Letters to the Editor

Who’s being hysterical?

Who’s being hysterical?

Re “Stop hysteria on Syrian refugees” (Editorials, Nov. 19): Since FBI Director James Comey admits the FBI is unable to properly vet Syrian refugees, just who is being hysterical about letting these people into our country? Seems it must be President Barack Obama, Gov. Jerry Brown and The Bee’s editorial board. Others are just trying to keep our country safe.

Joe Phelan, Lincoln

It’s safety, not intolerance

As usual, liberals demonize anyone who does not see things their way. So much for the tolerance, inclusiveness and fairness they preach about constantly. You can’t admit that others have legitimate concerns for the safety of American families.

Ideologues like The Bee’s editorial board abhor the thought of U.S. “boots on the ground” in Syria, but are perfectly willing to risk allowing Islamic State “boots on the ground” here in Sacramento. If history is repeated here, will you ask the survivors and families of the dead and injured to stop their hysteria?

Dean Stoller, Fair Oaks

Parking app won’t be enough

Re “Seeking to ease arena visitors’ way” (Insight, Nov. 17): The new arena plans first abandoned the existing site in Natomas, which has superior parking and traffic infrastructure. Then they stuck a crushed can downtown adjacent to Interstate 5 and downstream from the confluence of two major rivers in a city with serious flood concerns.

All the phone parking apps in the world won’t make it easy to exit a downtown parking garage with 300 other fans simultaneously. The obvious plan would be for the city of Sacramento to negotiate an agreement with West Sacramento to utilize existing parking at Raley Field and run shuttles to the new arena.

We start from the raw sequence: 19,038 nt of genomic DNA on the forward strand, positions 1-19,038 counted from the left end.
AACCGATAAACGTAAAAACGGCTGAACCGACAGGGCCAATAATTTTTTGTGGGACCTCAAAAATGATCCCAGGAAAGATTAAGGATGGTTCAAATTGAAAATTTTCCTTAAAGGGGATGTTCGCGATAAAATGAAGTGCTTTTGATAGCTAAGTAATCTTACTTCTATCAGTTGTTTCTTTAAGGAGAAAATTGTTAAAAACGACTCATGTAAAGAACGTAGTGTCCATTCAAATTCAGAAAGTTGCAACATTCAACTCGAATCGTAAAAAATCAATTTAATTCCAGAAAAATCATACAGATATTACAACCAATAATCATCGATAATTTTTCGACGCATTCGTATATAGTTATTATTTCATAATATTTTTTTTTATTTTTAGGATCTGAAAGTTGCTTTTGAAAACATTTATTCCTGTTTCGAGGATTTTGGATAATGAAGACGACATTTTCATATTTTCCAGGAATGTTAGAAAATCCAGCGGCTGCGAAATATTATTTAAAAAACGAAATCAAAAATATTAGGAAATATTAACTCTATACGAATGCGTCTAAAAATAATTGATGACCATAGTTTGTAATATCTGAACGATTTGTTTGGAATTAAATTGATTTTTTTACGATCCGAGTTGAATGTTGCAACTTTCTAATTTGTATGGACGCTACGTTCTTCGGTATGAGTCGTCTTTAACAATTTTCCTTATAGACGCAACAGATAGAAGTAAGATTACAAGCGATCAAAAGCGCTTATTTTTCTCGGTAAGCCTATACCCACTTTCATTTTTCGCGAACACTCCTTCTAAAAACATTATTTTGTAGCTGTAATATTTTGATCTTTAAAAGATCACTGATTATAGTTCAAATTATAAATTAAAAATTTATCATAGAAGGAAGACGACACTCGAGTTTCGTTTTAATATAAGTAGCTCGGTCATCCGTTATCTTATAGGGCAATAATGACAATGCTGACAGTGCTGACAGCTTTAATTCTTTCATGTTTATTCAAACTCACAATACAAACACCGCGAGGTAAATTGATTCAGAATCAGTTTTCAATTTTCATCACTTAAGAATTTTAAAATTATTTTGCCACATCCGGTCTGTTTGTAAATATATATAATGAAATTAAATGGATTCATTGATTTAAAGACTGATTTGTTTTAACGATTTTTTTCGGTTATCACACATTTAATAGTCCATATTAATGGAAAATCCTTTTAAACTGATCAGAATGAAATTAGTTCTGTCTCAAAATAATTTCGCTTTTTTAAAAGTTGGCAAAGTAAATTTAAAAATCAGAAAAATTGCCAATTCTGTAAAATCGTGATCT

Tim Worley, West Sacramento

No free parking for disabled

The city is considering charging $20 per metered spot near the new arena. Unless the “free parking” policy for vehicles with handicapped placards is altered, I fear the city will see very little revenue.

Already, many disabled people find it almost impossible to get a close-in metered space due to placard abuse. If placard abusers still take disabled parking spots, at least they will no longer do it for free.

Cynthia Cooke,


Downtown parking isn’t pleasant

As a Sacramento native, I love visiting downtown with my wife and family members. We can usually find a spot in a garage and I don’t mind paying the fee, but can anybody really justify the small spaces?

If we were all the size of hobbits and we all drove Smart cars, it might not be so bad. However, squeezing into one of those micro-spaces and then attempting to extricate yourself through the few inches your door is allowed to open without scratching the car next to you is not my idea of pleasant.

Rick McNamer, Yuba City

Sacramento is too crowded

Re “No elbow room anymore on roads” (Back-seat driver, Nov. 16): Congestion in Sacramento County is not limited to roads. Try buying a few good seats to an event at the Community Center Theater or Sleep Train Arena or even a local movie theater. Try finding a place to park within three blocks of a local restaurant and then try getting seated in less than 40 minutes.

The leaders of our city and county have let their greed for more money via building permits and property and sales taxes, along with their sorry lack of planning, ruin what was once one of the best places to live in the entire U.S.

My hope for Sacramento is that between droughts and congestion, more people will leave and fewer will move in.

Mary Bane, Sacramento

NRA’s strength isn’t money

Re “Ballot measure will bypass NRA on gun control” (Viewpoints, Nov. 17): Larry Cohen perpetuates the myth that politicians are somehow beholden to the National Rifle Association because it spends so much money lobbying and contributing to campaigns.

That seems odd to me, because one man (Michael Bloomberg) consistently outspends the NRA in anti-gun lobbying and campaign contributions, and yet still suffers losses in opinion polls and at the ballot box. The truth is, the NRA is successful because of people like me, who give them $25 a year to do many things, including lobby and defend the Bill of Rights in court. The NRA has more than 5 million members, something that no anti-gun organization can claim. That is an army of 5 million people who are willing to write and call our legislators, write letters to the editor and vote.

Brian Bainter, Elk Grove


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